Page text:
How do you photograph ice cream and keep the texture under the studio lights?
The shots for a local design agency for ice cream manufacturer and using Maureen Murray a fantastic home economist.
The shots where all set up with lighting and dishes , props etc in place without the ice cream.
This give you a chance to light the subject without fear of ice cream melting.
The ice cream is brought from the deep freeze and the balls are scooped up from the hard ice cream and placed in liquid nitrogen which reduces the temperature and has a boiling point of -196C
It has also become increasingly common at top restaurants as a method for instantly freezing food and drinks, or creating an impressive cloud of vapour or fog when exposed to air.
All shots using Bowens lighting http://www.bowensdirect.com/
A dramatic corporate portrait of the financial director of UK Land Estates for the Royal Bank of Scotland.
We wanted to give a strong image using leading lines from the graphic pattern and using directional lighting.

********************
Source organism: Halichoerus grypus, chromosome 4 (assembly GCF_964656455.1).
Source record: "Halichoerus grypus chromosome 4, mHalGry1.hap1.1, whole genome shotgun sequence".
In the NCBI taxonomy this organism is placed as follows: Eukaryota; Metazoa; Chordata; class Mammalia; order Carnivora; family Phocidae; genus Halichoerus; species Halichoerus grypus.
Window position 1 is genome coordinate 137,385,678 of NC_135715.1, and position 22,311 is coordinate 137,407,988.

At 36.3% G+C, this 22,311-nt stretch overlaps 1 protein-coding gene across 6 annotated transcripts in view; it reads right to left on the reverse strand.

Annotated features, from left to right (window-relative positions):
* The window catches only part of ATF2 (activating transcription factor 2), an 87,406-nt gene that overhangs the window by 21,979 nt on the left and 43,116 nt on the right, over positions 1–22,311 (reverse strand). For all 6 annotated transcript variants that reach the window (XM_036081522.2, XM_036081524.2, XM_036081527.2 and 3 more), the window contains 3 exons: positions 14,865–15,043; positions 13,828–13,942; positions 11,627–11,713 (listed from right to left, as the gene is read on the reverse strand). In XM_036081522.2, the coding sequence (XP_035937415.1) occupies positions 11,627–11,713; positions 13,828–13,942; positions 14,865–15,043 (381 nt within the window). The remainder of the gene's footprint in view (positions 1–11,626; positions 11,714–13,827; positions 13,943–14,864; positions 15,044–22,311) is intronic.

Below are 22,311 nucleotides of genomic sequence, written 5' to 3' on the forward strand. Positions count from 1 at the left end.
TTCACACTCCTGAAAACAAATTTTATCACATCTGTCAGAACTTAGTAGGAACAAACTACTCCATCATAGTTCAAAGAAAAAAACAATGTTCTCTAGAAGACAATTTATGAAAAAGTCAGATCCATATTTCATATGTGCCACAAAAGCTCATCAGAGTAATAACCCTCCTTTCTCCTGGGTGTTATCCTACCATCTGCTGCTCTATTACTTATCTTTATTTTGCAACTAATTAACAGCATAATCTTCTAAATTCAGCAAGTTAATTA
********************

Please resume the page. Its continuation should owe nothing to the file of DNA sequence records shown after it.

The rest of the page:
The main light was my favourite 75° Softlite Reflector by Bowens on a Gemini 500 head, an accent light through the glass to the left gives a rim light on the face and seperation from the background.
ALL LIGHTING BY BOWENS http://www.bowensdirect.com/
Water shoot in the studio.
The shot below was taken in Bananastudio on a specially constructed set for the shoot. We achieved the dramatic lighting with 2 direct heads from behind with coloured gels to give a rim light effect.
The front light was with a beauty dish from above pointing down towards the model. The backlighting was needed to record the water drops and splashes. The camera was set on the highest sync speed of 160th of a second at F5.6
The resulting shot captures the colours and splashes of the water and makes for a dramatic shot.
All images by Eric Murphy ABIPP LSIFGP